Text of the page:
Sign In | Create an Account | Welcome, . My Account | Logout | Subscribe | Submit News | Home RSS
 
 
 

Meth Labs

July 2, 2013
Times Leader

IT'S worse than bathtub gin.

That homemade concoction of grain alcohol and flavorings was popular in the 1920s during the Prohibition era.

Although those who imbibed bathtub gin might die or go blind, a greater danger is apparent from the growing problem of home-brewed methamphetamine because the innocent may be injured or killed without using meth.

Trash collections and social workers as well as those involved in civic projects such as highway cleanup might encounter remnants of a meth lab and explosions can result.

This dangerous drug is highly inflammable.

Making meth once was a production, sometimes involving brewing for hours or days.

The Columbus Dispatch recently pointed out, however, by 2009, the "one-pot" method emerged, and now that is what is normally used for its manufacture.

Sports-drink bottles or 32-ounce pop bottles are popular to make small batches of meth in 45 minutes, and this is termed as "shake-and-bake" by law enforcement officials.

Although meth use is on the increase, meth lab busts are increasing, and some have occurred in Eastern Ohio during recent years.

The Ohio Bureau of Criminal Identification and Investigation reports slightly more than 600 meth lab busts occurred from October 2011 to October 2012, but 575 have taken place since then through May.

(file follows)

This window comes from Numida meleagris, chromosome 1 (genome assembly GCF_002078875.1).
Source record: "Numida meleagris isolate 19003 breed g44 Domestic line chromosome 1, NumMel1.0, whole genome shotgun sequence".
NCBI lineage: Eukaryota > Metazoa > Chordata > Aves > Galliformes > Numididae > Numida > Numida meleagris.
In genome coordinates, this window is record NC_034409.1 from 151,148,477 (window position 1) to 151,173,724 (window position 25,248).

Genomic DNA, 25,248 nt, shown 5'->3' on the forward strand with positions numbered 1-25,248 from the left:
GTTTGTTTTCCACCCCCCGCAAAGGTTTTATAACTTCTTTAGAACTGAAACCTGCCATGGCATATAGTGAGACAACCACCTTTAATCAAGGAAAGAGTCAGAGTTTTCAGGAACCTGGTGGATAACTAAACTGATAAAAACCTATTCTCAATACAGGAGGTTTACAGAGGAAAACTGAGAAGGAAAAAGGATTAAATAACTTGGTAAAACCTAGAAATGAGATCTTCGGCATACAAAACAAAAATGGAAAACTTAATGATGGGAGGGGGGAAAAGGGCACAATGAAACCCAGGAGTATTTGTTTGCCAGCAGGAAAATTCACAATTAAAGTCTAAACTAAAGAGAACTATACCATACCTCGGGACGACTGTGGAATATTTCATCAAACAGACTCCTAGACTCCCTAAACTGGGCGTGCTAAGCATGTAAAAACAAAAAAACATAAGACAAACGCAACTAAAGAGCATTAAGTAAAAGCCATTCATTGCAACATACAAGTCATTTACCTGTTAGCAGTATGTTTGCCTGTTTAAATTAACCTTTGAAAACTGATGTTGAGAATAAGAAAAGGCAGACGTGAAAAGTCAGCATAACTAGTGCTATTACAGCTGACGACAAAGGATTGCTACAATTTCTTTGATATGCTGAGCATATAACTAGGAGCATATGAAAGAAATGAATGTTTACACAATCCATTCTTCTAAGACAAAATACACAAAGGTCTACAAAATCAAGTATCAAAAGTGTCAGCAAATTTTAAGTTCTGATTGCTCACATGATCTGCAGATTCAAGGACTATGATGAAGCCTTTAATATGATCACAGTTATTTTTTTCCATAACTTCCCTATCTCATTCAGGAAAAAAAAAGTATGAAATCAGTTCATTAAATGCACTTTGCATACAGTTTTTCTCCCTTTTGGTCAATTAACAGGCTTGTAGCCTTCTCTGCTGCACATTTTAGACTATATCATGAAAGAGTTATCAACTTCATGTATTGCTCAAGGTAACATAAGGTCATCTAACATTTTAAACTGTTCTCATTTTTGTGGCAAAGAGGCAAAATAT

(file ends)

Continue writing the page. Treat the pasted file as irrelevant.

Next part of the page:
EFFORTS are under way to counteract problems resulting from these labs.

In the war against meth, Ohio is one of 25 states to mandate a national database to track sales of key ingredients for meth such as cold medicines containing pseudoephedrine.

Legislation also has been introduced requiring certain steps to ensure properties where meth labs were located are safe and free of toxins before anyone can live there.

Training is increasing to help people to identify remnants of meth labs and the action to take.

The Ohio Department of Transportation website, for example, points out: "Instances of methamphetamine abuse in Ohio are on the increase with devastating effects. All ODOT workers who venture in the field should be knowledgeable about the dangers of meth labs, how to recognize them and what to do if you find one."

This website points out details about recognizing a meth lab. Its pictures of users - before and after - should be enough to discourage any potential user.

 
 

 

I am looking for:
in:
News, Blogs & Events Web